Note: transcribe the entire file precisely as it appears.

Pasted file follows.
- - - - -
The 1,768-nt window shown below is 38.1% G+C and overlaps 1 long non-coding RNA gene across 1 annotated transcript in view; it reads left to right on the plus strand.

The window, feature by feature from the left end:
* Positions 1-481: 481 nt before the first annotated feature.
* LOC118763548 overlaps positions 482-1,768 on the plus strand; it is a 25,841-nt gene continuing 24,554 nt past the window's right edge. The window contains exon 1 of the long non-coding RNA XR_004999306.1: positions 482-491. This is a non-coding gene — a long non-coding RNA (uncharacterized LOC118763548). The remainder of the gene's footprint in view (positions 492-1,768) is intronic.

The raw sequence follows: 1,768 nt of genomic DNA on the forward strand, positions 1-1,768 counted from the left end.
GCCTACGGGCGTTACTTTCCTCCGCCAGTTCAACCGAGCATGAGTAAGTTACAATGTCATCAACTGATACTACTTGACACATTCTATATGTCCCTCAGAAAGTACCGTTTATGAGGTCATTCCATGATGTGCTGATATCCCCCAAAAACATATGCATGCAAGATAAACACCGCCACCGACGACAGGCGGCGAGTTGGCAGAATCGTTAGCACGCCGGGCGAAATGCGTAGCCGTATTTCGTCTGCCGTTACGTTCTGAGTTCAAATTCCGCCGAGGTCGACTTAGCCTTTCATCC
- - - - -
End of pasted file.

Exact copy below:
The 1,768-nt window shown below is 38.1% G+C and overlaps 1 long non-coding RNA gene across 1 annotated transcript in view; it reads left to right on the plus strand.

The window, feature by feature from the left end:
* Positions 1-481: 481 nt before the first annotated feature.
* LOC118763548 overlaps positions 482-1,768 on the plus strand; it is a 25,841-nt gene continuing 24,554 nt past the window's right edge. The window contains exon 1 of the long non-coding RNA XR_004999306.1: positions 482-491. This is a non-coding gene — a long non-coding RNA (uncharacterized LOC118763548). The remainder of the gene's footprint in view (positions 492-1,768) is intronic.

The raw sequence follows: 1,768 nt of genomic DNA on the forward strand, positions 1-1,768 counted from the left end.
GCCTACGGGCGTTACTTTCCTCCGCCAGTTCAACCGAGCATGAGTAAGTTACAATGTCATCAACTGATACTACTTGACACATTCTATATGTCCCTCAGAAAGTACCGTTTATGAGGTCATTCCATGATGTGCTGATATCCCCCAAAAACATATGCATGCAAGATAAACACCGCCACCGACGACAGGCGGCGAGTTGGCAGAATCGTTAGCACGCCGGGCGAAATGCGTAGCCGTATTTCGTCTGCCGTTACGTTCTGAGTTCAAATTCCGCCGAGGTCGACTTAGCCTTTCATCC